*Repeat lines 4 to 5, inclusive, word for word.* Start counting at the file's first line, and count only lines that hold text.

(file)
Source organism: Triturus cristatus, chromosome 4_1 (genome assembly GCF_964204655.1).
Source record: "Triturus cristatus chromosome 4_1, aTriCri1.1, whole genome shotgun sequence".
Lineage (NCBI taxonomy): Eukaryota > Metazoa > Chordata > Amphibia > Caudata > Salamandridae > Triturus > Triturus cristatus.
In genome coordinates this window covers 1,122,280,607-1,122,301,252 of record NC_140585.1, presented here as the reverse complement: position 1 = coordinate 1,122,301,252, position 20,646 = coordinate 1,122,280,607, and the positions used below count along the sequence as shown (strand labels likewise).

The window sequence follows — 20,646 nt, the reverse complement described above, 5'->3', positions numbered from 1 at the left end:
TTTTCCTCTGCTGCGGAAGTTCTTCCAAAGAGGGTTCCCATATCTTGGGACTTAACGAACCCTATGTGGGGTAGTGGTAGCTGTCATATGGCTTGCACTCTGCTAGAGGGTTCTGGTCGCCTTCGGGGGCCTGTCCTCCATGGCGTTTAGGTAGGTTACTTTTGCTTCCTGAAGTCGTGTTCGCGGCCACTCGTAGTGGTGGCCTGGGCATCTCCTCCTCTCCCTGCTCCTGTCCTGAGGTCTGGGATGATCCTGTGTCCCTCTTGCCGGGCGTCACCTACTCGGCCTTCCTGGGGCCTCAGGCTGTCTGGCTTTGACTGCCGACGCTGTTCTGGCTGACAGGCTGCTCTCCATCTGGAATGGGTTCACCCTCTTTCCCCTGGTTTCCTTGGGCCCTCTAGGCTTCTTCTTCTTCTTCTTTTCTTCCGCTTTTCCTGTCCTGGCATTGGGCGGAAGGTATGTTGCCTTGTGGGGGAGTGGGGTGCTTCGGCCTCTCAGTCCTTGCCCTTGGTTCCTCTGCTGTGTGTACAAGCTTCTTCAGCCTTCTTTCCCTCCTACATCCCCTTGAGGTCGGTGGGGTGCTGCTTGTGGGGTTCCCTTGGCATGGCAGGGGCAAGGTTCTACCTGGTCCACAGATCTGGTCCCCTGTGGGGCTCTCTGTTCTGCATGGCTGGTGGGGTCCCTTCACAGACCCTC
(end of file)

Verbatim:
In genome coordinates this window covers 1,122,280,607-1,122,301,252 of record NC_140585.1, presented here as the reverse complement: position 1 = coordinate 1,122,301,252, position 20,646 = coordinate 1,122,280,607, and the positions used below count along the sequence as shown (strand labels likewise).

The window sequence follows — 20,646 nt, the reverse complement described above, 5'->3', positions numbered from 1 at the left end: